So it looks like the operation to take back Ramadi begins from today. It will probably take quite awhile until they're ready to launch the

operation on the city, but I think the prime ministers made sure that like Tikrit, it simply has to be regained by the Iraqi security forces.

FOSTER: You're referring there to Tikrit where Shia militia helped Iraqi forces to take that city back. So you're seeing a similar success,

are you, in Ramadi. How sure can you be of that?

JIYAD: I think, you know, prime minister, the Americans, all the elements involved, the local population, the politicians, all recognized

that Ramadi being the major city in Anbar, the provincial capital, has to be regained by the Iraqi security forces if they're able -- if they want to

push on and defeat ISIS elsewhere in Mosul and the rest of Iraq.

So, it's a question of when rather than really if it needs to happen.

And I think all signs are committed to that. I think the Americans realized how dangerous it is to have ISIS controlling another city and

controlling parts of the strategic highway that linked Syria to Iraq and is essentially the road to Baghdad.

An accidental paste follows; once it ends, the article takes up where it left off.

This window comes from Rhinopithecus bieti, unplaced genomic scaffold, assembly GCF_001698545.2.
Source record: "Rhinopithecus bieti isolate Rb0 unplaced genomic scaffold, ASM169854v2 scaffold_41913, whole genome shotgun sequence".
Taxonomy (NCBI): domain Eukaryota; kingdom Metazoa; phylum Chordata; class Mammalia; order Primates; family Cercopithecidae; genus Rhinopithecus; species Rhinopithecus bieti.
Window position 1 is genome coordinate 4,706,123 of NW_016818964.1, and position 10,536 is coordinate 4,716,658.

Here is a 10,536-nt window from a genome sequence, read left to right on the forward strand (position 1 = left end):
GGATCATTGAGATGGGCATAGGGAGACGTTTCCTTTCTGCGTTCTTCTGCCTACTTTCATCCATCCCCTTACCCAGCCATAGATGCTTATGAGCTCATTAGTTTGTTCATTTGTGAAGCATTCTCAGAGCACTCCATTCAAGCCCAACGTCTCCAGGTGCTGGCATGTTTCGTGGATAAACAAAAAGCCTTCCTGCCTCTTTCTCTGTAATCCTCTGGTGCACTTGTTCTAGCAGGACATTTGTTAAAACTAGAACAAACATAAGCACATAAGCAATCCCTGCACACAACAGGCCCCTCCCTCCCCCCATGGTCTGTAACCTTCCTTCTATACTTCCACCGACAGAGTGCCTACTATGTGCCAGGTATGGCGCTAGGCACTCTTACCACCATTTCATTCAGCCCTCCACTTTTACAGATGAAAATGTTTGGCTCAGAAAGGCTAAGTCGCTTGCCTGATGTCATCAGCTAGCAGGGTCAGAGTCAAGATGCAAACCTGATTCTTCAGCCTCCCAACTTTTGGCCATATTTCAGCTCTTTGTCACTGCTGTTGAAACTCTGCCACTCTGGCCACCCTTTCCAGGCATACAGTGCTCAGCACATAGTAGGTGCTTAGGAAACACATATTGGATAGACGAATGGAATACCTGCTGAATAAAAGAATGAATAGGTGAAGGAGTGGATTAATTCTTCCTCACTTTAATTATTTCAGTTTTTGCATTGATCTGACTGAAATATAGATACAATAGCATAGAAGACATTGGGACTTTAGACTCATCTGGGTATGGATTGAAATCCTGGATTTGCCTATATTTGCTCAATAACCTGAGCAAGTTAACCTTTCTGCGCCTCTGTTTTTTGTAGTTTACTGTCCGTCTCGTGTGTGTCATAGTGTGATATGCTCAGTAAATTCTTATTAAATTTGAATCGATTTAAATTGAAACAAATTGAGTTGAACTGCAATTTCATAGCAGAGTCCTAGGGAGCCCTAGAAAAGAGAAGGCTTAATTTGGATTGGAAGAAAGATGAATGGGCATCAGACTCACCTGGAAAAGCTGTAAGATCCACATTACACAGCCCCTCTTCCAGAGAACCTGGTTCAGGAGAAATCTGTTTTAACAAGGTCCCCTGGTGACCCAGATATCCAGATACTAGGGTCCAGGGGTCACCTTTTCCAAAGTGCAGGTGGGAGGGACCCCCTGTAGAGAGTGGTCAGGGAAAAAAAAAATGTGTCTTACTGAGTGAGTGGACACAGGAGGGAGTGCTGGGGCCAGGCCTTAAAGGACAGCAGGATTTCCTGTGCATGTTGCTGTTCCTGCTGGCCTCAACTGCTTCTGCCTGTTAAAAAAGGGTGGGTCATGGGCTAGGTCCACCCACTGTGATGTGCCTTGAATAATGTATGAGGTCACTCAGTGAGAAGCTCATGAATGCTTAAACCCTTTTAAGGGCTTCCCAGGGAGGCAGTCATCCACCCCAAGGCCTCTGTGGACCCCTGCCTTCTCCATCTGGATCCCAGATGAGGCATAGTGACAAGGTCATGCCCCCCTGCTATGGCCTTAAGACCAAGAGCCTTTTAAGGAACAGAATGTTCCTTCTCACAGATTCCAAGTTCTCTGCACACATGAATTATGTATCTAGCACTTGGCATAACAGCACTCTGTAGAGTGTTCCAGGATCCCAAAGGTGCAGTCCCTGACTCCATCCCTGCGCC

So, I'm pretty confident that over the next two months, the Iraqi security forces will be able to launch an effective assault to retake

Ramadi.

FOSTER: What price are they paying by effectively having Iranian backup to make that possible?

JIYAD: I think all sides accept that it's necessary. It was necessary to retake Tikrit and some other areas in Diyala and Saladin

Province, and indeed in Babil Province.

I think the Americans have accepted that there's not enough men on the ground. The police have showed that they were insufficient number and

unwilling to stand their ground in some parts. And these are locally recruited people.

The army has shown itself not capable of, you know, manning checkpoint, holding territory, and also assaulting against ISIS.

So, where are the numbers going to come from? They have to come from these PMU, the popular mobilization units. And they have to come with the

support of the Iranian advisers and their artillery support and so on.

I think the Americans accept that and the Iraqis (inaudible) accept that and it's now just a matter of time.

FOSTER: But what about Sunnis who may still be in Ramadi when they're liberated. We hope that there will be some people -- civilians that

survive this. But the price of, you know, of Shia militias going in there and their motivation partly -- I mean, what's the motivation for the Shia

militia to go into a Sunni town? It's probably better for you to describe that.

JIYAD: Yeah. I mean, the mobilization units, the Shia militias, are under the command of the prime minister who acts as the commander-in-chief